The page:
I just read Cody's review of Original Sin #5. Thanks to Cody's recapping work, I know now that I don't want to buy it.
As per the recap, Nick Fury has spent decades keeping Earth safe by engaging in all sorts of black-ops espionage: extraordinary rendition, torture, assassinations, false-flag operations, etc. If we take him seriously when he says he "burned worlds", then I suppose he committed genocide as well.
All of this, if I understand correctly, is framed as analogous to American espionage in the Cold War era, except rather than destabilizing foreign nations, Fury was destabilizing foreign galaxies.
And if the arc is going where I think it is, one of the ultimate takeaways is that this sort of behaviour is so necessary to Earth's security that another person must start doing it once Fury is unable to continue.
This sort of thing makes me very, very angry.
This sort of realpolitik, Henry-Kissinger-style, appeals to adolescents and people with adolescent sensibilities, which is why, I suppose, it's appearing in this comic-book story. Look, I get my hands dirty! I do terrible things so you don't have to! I'm the one who keeps you safe, but don't ask me how I do it! It allows one to feel like a dangerous badass, while also being virtuous and moral. I get the appeal.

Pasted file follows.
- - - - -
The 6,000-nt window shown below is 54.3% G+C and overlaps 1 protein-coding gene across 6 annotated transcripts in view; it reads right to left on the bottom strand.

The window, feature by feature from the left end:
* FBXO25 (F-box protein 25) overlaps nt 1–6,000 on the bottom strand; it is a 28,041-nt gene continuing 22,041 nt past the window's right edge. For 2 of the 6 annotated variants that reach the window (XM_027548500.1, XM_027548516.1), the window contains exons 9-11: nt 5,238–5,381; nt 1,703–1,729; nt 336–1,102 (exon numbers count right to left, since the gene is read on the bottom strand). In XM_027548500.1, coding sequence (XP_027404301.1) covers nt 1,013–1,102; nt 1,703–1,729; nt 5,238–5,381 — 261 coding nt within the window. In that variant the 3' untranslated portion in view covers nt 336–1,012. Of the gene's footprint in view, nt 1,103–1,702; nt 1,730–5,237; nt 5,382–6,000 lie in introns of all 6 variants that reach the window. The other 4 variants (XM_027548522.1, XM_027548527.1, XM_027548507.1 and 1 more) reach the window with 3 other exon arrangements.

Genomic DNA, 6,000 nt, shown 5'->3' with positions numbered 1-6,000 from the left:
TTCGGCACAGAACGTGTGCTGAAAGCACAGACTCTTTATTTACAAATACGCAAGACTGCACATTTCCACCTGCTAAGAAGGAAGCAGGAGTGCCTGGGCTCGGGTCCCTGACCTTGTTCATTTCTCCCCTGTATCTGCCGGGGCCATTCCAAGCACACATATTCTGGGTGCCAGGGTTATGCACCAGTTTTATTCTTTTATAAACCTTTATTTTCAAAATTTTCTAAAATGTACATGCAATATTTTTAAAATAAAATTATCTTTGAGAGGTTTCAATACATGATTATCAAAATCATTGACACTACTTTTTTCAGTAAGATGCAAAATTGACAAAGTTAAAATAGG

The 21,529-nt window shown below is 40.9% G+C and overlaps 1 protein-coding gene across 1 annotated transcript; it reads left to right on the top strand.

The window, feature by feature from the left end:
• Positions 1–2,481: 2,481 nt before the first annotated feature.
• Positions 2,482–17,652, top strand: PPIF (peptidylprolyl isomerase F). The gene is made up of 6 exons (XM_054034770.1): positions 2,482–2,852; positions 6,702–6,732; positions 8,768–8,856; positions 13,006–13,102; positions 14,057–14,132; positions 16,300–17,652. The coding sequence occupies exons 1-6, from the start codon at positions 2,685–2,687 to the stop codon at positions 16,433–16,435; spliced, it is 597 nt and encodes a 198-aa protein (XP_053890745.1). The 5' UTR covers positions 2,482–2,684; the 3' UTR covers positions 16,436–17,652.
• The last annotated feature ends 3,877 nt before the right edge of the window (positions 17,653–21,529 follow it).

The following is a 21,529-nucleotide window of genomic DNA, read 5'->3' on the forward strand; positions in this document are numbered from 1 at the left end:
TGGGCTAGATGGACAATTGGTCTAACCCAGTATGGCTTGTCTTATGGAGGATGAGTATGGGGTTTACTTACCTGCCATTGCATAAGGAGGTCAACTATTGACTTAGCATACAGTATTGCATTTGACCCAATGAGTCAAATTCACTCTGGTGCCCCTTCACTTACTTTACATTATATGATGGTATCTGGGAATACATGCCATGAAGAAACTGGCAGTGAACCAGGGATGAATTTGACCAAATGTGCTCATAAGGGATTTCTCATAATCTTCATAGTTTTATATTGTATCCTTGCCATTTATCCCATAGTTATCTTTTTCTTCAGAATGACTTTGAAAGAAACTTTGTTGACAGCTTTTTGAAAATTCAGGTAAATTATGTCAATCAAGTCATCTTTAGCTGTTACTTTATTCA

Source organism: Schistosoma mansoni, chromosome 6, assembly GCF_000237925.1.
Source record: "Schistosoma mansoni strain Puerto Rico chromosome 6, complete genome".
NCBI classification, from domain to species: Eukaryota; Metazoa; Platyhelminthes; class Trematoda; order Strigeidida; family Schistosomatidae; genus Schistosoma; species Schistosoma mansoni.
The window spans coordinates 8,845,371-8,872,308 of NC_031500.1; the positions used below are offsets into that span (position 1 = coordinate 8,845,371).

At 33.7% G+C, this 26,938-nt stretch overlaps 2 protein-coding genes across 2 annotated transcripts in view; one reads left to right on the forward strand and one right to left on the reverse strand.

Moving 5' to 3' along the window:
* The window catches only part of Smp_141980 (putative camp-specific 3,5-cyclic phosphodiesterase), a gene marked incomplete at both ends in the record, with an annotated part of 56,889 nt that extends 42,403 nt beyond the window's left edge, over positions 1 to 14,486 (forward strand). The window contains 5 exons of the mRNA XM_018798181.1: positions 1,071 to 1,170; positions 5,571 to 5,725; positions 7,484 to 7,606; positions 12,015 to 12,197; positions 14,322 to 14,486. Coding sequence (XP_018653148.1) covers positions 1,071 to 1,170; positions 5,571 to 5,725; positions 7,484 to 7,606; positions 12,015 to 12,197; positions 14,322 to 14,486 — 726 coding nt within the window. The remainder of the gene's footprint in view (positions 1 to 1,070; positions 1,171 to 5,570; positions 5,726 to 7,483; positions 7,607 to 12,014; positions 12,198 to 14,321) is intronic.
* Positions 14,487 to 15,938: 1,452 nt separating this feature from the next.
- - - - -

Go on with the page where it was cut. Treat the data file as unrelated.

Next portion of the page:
But in the real world, this approach doesn't keep people safe. It leads to blowback, anti-American sentiment, and future terrorism. And along the way, it results in the spilling of buckets of innocent blood. See Allende in Chile; Mosaddegh in Iran; the Contras in Nicaragua; the mujahideen in Afghanistan; the Bay of Pigs in Cuba (which set off a chain of events that nearly led to a nuclear war and the end of human life on Earth); and on and on. See also Abu Ghraib, where, we now know, the USA tortured innocent people (and yes, some guilty ones too) for no strategic or intelligence benefit.
At least Christopher Nolan's The Dark Knight film acknowledged that this sort of behaviour is at best only a simulacrum of heroism. If Original Sin glorifies this style of politics and warfare, but fails to acknowledge how deeply morally blameworthy, as well as ineffective at achieving its stated goals, it is, then the miniseries is contemptible. I know Cody gave it one web on the grounds of how ludicrous this plot twist is, and he's right about that. It's also worth one web for its moral fatuousness.
I expect better from Marvel than this.